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AAP: Social Distancing Measures in Ohio Cut RSV, Influenza Rates

Incidence, positivity of RSV 0 percent until March 14, 2021, when first case detected, concurrent with relaxation of social distancing

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FRIDAY, Oct. 8, 2021 (HealthDay News) -- Social distancing measures in Ohio in 2020 reduced the rates of influenza and respiratory syncytial virus (RSV), according to a study presented at the annual meeting of the American Academy of Pediatrics, held virtually from Oct. 8 to 11.

Osama El-Assal, M.D., Ph.D., from Akron Children's Hospital in Ohio, and colleagues conducted a retrospective cohort study to examine the prevalence of influenza A and B and RSV infections. Viral assay data were obtained from Oct. 1, 2020, through April 30, 2021 (during the pandemic and social distancing implementation) and were compared to pre-COVID-19 respiratory seasons: 2018 to 2019 and 2019 to 2020.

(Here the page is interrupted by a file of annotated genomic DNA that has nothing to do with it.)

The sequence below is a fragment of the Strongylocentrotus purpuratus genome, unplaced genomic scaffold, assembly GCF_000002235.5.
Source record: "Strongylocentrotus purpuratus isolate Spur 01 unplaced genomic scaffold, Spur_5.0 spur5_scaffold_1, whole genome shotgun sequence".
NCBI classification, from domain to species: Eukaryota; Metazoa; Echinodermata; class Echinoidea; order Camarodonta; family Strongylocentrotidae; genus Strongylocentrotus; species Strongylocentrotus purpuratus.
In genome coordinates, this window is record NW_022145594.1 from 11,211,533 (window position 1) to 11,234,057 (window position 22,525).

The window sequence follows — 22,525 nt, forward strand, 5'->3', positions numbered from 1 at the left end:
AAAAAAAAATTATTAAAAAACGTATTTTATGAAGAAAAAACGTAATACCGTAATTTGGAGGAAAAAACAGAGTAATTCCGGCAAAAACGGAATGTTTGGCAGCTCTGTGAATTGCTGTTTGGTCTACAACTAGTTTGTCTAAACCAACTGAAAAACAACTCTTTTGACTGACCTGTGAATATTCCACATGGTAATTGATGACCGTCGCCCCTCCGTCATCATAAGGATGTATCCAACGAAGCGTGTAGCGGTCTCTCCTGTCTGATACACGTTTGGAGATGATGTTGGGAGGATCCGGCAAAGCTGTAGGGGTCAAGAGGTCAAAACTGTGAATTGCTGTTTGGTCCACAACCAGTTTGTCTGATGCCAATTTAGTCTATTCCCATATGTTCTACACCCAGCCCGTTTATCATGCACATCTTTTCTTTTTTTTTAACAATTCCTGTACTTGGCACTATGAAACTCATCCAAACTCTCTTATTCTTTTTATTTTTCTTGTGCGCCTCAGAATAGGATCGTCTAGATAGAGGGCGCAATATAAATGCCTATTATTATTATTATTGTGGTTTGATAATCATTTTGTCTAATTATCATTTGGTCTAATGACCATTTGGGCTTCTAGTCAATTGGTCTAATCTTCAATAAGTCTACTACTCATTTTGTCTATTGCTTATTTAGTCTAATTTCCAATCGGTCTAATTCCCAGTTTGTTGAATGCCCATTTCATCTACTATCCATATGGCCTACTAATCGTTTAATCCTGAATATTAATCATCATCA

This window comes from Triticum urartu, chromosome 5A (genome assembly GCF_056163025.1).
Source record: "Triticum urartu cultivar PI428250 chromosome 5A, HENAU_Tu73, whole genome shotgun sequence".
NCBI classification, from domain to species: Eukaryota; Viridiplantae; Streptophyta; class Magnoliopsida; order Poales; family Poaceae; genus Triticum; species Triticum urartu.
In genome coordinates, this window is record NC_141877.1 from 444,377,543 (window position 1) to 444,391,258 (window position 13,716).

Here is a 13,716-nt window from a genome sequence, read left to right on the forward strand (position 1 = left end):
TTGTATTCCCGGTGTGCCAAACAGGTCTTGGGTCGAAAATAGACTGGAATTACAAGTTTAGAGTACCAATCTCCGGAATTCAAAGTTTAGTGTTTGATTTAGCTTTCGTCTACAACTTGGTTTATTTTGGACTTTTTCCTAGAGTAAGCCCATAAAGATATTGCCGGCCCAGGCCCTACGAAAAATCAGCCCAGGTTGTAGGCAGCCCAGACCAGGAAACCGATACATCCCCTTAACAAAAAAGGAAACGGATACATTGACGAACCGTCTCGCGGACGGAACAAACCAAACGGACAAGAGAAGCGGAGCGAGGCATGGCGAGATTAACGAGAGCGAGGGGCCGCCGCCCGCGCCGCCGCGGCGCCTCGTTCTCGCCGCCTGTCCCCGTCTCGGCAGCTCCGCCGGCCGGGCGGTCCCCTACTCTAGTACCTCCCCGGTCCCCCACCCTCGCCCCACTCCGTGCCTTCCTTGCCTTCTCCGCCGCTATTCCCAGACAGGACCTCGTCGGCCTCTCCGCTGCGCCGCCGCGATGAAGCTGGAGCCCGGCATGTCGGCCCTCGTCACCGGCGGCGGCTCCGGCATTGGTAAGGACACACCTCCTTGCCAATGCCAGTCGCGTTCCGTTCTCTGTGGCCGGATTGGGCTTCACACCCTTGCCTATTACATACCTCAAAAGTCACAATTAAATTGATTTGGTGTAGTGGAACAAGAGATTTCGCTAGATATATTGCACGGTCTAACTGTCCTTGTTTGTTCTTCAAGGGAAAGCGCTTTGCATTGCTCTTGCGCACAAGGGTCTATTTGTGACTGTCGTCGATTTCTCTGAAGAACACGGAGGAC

The researchers found that the peak incidence of RSV occurred in December for the 2018 to 2019 and 2019 to 2020 seasons (28.9 and 24.7 percent, respectively; average of 8.8 percent for both). The incidence and positivity rate for RSV was 0 percent until March 14, 2021, when the first case was detected, concurrent with social distancing measure relaxation. The peak incidence of influenza A occurred during February in 2018 to 2019 and 2019 to 2020 (40.9 and 24.1 percent, respectively; average, 13.6 and 6.1 percent, respectively). The incidence of influenza B was low (0.3 percent) throughout 2018 to 2019 and peaked during January in the 2019 to 2020 season (24.0 percent; average, 6.8 percent). Only two isolated cases of influenza B were detected during the 2020 to 2021 season, and no cases of influenza A virus were detected through April 30, 2021.

"Face masking, and proper hygiene and isolation can be effective means to protect the vulnerable groups, such as the elderly and young children during the respiratory virus season," El Assal said in a statement. "It can be a simple nonmedicinal way to save lives."

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